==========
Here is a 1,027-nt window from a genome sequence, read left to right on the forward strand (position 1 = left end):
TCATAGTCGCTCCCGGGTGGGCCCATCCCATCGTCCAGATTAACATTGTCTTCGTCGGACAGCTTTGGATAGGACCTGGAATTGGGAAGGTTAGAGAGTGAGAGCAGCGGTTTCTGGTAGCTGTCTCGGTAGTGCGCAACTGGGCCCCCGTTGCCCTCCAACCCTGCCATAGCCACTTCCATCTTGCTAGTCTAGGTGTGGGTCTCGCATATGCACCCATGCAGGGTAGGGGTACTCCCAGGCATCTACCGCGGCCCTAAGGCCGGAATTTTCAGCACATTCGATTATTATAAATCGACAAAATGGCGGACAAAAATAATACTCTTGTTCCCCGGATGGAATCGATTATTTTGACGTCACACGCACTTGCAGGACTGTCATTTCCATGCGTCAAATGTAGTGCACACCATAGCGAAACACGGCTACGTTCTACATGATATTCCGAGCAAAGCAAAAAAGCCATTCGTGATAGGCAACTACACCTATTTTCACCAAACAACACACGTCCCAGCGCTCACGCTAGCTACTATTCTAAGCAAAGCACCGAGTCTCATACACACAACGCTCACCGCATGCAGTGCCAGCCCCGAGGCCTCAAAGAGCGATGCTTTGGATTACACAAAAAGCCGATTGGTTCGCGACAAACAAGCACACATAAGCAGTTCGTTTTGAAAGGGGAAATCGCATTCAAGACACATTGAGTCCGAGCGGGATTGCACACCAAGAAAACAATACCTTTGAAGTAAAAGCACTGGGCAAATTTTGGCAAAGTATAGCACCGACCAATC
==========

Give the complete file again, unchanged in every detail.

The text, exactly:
Here is a 1,027-nt window from a genome sequence, read left to right on the forward strand (position 1 = left end):
TCATAGTCGCTCCCGGGTGGGCCCATCCCATCGTCCAGATTAACATTGTCTTCGTCGGACAGCTTTGGATAGGACCTGGAATTGGGAAGGTTAGAGAGTGAGAGCAGCGGTTTCTGGTAGCTGTCTCGGTAGTGCGCAACTGGGCCCCCGTTGCCCTCCAACCCTGCCATAGCCACTTCCATCTTGCTAGTCTAGGTGTGGGTCTCGCATATGCACCCATGCAGGGTAGGGGTACTCCCAGGCATCTACCGCGGCCCTAAGGCCGGAATTTTCAGCACATTCGATTATTATAAATCGACAAAATGGCGGACAAAAATAATACTCTTGTTCCCCGGATGGAATCGATTATTTTGACGTCACACGCACTTGCAGGACTGTCATTTCCATGCGTCAAATGTAGTGCACACCATAGCGAAACACGGCTACGTTCTACATGATATTCCGAGCAAAGCAAAAAAGCCATTCGTGATAGGCAACTACACCTATTTTCACCAAACAACACACGTCCCAGCGCTCACGCTAGCTACTATTCTAAGCAAAGCACCGAGTCTCATACACACAACGCTCACCGCATGCAGTGCCAGCCCCGAGGCCTCAAAGAGCGATGCTTTGGATTACACAAAAAGCCGATTGGTTCGCGACAAACAAGCACACATAAGCAGTTCGTTTTGAAAGGGGAAATCGCATTCAAGACACATTGAGTCCGAGCGGGATTGCACACCAAGAAAACAATACCTTTGAAGTAAAAGCACTGGGCAAATTTTGGCAAAGTATAGCACCGACCAATC